Coach's Perspective: David Svoboda 5/28
By David Svoboda PrepsKC Columnist
The safety net is gone now, having moved en masse across the graduation stage in the last few weeks.
The high school seniors of the Class of 2013 have departed their respective schools, leaving not just a physical void, but likely a leadership one as well.
Most high school football programs begin transitioning their leadership as soon as their seasons end in October or November.
But as long as those often beloved seniors are still “in the house,” there’s still the tendency to rely a bit on what’s familiar – what’s safe.
And that’s a good thing.
For high school football programs to do something other than just survive – to have a chance to thrive – they need to be constantly grooming future leaders.
There’s no “leadership formula” or “operator’s manual,” so how do successful high school coaches cultivate these vital young men?
There are three common threads.
First, they begin identifying these leaders early. Sure, kids change physically and emotionally a ton between the ages of 14 and 18, but the wise coach can begin the process of identifying a future leader when that leader is still in middle school.
If you think for one moment that the summer football skills camp put on by the high school coach is only to develop the ability to block, tackle or catch a pass, you’re wrong.
Most high school coaches spend an equal amount of time watching how young people interact with their peers and with the adults who are coaching them. Give a high school coach a young man who will make eye contact during instruction, and you’ve got someone to keep an eye on.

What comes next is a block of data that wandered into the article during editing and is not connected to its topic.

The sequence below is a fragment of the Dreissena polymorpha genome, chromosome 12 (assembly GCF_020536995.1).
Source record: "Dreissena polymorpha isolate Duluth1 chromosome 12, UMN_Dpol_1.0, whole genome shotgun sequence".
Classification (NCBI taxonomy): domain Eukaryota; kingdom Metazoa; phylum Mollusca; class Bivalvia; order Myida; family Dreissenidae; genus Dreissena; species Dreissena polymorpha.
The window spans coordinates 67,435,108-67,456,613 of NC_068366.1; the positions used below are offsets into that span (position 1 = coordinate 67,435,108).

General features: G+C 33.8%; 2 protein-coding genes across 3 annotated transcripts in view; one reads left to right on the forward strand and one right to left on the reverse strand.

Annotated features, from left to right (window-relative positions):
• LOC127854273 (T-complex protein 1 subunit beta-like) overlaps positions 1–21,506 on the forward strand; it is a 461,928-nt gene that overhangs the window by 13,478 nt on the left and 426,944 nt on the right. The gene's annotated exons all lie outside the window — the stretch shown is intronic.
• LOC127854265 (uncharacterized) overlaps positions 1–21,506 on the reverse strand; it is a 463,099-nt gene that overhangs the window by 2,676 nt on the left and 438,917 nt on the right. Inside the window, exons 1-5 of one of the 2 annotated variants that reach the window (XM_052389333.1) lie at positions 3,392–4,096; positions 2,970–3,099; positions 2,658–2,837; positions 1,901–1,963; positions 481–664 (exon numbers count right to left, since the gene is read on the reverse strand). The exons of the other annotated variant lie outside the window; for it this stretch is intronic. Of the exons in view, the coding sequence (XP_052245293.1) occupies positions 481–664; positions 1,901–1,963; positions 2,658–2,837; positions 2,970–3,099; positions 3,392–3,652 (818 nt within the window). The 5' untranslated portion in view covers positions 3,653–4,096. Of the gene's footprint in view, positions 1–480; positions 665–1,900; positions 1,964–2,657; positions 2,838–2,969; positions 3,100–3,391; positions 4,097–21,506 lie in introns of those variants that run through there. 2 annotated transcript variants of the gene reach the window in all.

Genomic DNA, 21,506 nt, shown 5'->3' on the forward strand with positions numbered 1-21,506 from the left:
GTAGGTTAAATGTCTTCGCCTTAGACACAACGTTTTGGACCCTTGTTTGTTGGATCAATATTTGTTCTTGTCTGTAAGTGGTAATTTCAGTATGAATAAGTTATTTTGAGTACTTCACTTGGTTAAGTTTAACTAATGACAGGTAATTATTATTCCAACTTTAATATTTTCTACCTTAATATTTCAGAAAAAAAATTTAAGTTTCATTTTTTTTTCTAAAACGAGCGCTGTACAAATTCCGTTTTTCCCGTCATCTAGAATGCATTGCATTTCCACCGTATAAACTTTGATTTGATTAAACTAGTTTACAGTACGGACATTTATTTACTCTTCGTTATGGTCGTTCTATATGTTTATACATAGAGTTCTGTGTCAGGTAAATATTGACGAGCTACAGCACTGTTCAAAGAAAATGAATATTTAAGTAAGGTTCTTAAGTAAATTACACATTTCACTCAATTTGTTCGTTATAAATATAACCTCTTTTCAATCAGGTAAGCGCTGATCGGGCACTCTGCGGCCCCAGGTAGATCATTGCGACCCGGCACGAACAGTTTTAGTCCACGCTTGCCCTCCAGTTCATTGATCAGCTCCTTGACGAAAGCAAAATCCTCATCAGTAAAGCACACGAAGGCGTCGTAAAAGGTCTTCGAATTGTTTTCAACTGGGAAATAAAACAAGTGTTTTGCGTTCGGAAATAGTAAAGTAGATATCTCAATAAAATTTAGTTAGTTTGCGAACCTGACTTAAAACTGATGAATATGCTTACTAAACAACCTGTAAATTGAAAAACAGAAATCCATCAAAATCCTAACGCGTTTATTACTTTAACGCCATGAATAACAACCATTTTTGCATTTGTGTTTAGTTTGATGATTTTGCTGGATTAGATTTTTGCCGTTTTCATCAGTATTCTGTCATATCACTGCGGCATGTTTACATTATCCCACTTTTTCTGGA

Second, once these athletes are “in the building,” high school coaches take advantage of every opportunity to advance these leadership abilities. Whether it be by encouraging athletes to go out for other sports or through offering philanthropic opportunities outside of their football seasons, there are plenty of ways coaches can make the formation of leaders a year-round venture.
Have “team captains” of differing grade levels in the weight room. Select “leadership councils” to meet with the coaches to express concerns – both in and out of season. Put young men in charge of running the team’s coat and blanket drive. Force the process.
Finally, high school coaches – at least those who are extremely successful – stress to their student athletes the importance of truly making teams THEIR OWN.
A successful coach often has a personality that fills a room, an aura that is overwhelming, a staff that is like glue.
But until the PLAYERS realize that it’s their team, those personalities and wise old men can’t possibly succeed.
When the young men grab hold of their team and become extensions of the coaching staff, a team can truly begin to take flight.
Don’t get me wrong: Those seniors who’ve just crossed the stages at high schools around the metro were vital in where their programs went in recent years. And, likely, they were vital in helping to shape – either positively or negatively – those who will now replace them in leadership roles.
But they’re gone.
Time for the new crop to truly step up.
David Svoboda is a columnist for PrepsKC.
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